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Independent socialist deputy Seamus Healy has announced plans to work towards setting up a new left-wing political party, in response to Labour's weekend decision to enter a pre-election alliance with Fine Gael.


The Tipperary South TD said that various left-wing groups and individuals have held talks in the last 12 months about such a project. "All these groups and individuals are based in the workers' and trade union movement", he said.


"They have a strong track record of campaigning on community and trade union issues such as the bin tax, tax equity, poverty, inadequate health services, opposition to privatisation, anti-war activity, opposition to racism and participation in social forums for global justice."


Mr Healy, along with Independent Dublin city councillor Joan Collins and Des Derwin, vice-president of the Dublin Council of Trade Unions, will announced their plans at a press conference in Dublin. In a statement they condemned what they said was "the Labour preparation for yet another coalition" and called for "urgent discussion on the need for a new Independent party of the left".


They said discussions about a possible "regroupment" on the left had included Mr Healy's own organisation, the South Tipperary Workers' and Unemployed Action Group; the Dublin-based Community and Workers' Action Group; the Irish Socialist Network; the supporters of Red Banner magazine; and a number of individual activists and independent socialists.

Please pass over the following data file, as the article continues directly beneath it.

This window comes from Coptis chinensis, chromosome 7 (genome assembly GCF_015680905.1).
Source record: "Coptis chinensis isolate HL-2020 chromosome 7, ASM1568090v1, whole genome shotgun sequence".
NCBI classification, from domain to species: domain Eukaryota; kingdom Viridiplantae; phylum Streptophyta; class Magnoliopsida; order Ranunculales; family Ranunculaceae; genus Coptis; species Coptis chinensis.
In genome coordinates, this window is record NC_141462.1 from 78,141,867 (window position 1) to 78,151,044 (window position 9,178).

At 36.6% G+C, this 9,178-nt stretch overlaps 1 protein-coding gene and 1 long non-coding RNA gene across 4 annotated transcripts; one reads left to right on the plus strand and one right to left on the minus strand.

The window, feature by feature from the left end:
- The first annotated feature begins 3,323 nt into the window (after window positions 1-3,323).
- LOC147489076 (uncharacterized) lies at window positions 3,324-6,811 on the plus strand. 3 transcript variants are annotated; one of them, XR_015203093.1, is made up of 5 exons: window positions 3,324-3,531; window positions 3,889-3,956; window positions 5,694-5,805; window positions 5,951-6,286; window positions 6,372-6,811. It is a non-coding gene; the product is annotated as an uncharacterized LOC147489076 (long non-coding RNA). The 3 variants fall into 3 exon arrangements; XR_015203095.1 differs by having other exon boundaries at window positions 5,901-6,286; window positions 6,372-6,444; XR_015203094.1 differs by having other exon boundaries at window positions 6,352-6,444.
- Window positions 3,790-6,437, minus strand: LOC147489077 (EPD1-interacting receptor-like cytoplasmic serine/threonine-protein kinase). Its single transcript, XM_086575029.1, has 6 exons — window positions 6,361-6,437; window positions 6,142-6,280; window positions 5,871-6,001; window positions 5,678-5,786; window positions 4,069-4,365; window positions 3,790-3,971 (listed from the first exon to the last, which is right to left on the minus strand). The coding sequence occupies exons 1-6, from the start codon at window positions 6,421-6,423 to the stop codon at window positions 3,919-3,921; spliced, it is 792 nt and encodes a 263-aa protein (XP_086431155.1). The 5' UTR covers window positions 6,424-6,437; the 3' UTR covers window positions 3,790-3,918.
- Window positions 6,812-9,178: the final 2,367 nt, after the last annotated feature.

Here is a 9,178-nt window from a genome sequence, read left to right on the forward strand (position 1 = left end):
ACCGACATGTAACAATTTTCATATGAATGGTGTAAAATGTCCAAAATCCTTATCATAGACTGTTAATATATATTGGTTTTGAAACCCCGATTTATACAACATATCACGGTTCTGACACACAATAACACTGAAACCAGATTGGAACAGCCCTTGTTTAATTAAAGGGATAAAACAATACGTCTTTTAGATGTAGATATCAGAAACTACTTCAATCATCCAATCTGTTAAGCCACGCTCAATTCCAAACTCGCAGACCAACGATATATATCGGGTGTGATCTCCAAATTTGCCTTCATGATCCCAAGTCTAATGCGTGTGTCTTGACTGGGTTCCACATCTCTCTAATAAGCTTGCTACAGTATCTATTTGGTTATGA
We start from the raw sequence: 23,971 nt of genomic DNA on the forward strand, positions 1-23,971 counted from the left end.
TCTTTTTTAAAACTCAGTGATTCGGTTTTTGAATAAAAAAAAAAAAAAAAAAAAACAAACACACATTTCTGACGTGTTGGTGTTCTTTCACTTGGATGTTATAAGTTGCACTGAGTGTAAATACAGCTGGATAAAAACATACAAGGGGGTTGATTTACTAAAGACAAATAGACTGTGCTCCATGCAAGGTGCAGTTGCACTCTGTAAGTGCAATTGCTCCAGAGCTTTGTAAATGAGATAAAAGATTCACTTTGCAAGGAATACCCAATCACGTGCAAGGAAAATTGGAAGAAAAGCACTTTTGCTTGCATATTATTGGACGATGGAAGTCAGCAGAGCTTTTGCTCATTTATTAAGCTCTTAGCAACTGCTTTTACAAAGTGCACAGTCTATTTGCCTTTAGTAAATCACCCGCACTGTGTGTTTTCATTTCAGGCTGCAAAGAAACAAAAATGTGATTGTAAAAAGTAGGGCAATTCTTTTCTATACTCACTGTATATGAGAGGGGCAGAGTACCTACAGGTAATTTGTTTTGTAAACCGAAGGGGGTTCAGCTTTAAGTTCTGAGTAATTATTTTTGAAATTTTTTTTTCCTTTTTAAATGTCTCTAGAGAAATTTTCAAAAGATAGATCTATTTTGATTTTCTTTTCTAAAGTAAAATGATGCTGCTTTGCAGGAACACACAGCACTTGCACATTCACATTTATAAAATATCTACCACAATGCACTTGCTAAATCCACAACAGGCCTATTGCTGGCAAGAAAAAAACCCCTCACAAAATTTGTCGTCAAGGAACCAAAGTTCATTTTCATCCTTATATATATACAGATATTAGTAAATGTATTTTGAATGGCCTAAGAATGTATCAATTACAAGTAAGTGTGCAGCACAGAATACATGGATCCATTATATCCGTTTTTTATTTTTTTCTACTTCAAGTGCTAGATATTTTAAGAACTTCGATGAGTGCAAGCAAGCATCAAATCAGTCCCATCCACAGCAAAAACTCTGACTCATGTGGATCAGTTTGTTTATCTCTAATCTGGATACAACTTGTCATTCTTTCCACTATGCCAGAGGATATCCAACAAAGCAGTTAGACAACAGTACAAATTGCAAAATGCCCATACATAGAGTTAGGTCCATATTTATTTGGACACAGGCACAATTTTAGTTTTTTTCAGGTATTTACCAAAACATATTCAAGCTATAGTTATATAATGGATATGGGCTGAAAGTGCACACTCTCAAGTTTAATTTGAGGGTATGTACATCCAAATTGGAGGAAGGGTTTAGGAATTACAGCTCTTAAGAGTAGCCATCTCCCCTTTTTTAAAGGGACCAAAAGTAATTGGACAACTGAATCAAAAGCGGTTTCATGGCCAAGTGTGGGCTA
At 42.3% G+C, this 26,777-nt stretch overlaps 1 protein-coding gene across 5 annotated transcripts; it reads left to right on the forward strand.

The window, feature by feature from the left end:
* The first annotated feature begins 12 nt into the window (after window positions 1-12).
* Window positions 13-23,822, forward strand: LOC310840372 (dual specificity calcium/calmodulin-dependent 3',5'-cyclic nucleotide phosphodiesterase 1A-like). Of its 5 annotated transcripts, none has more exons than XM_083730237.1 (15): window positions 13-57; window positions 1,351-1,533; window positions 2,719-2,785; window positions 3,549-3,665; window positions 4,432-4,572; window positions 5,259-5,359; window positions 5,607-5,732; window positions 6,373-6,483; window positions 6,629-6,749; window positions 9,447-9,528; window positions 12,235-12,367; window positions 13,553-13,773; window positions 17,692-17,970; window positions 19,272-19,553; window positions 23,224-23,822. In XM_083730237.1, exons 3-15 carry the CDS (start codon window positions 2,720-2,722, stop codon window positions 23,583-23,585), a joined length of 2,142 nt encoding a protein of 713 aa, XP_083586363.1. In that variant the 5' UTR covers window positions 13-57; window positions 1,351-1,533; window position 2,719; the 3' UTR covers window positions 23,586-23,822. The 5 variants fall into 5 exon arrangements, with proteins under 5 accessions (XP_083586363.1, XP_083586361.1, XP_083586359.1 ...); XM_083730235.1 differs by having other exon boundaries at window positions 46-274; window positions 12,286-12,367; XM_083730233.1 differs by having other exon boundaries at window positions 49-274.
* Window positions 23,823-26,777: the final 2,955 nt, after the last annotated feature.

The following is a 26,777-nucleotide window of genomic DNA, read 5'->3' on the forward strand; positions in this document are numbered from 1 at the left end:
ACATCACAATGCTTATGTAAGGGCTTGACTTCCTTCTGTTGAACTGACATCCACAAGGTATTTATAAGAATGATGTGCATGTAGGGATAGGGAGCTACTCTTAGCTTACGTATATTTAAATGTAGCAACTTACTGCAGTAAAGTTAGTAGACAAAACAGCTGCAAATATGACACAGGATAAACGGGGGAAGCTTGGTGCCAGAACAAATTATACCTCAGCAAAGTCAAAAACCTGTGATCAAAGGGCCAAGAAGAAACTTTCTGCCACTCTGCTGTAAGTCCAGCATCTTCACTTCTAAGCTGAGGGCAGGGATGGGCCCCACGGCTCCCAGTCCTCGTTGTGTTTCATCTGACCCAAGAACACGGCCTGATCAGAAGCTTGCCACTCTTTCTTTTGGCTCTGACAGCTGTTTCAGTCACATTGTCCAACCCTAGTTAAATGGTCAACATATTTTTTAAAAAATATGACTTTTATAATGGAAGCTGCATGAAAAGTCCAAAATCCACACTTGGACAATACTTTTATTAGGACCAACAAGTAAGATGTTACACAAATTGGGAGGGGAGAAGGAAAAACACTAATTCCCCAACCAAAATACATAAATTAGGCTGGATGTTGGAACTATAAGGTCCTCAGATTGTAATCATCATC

"The discussions centred on the creation of an independent left regroupment free of careerism and free of subordination to conservative parties such as Fianna Fáil and Fine Gael. The ultimate objective would be creation of a popular movement led by a new political party to represent and organise working people, the statement said.


"The discussions were given urgency by the refusal of the Labour Party to lead an alliance of the left and its undivided commitment to coalition."


Mr Healy said these groups were committed to linking up campaigns in different parts of the country on issues such as "poverty, exploitation and right-wing policies. Through this and other activities they will advance the need for an independent political party of the left.


"There is no proposal at this time to declare the formation of a new party, to set up a new left wing group or to provide an umbrella for existing groups. Participating groups will continue to run candidates in elections as heretofore. We would welcome expressions of interest from groups or individuals with a track record of involvement in popular campaigns," Mr Healy said.




June 2005


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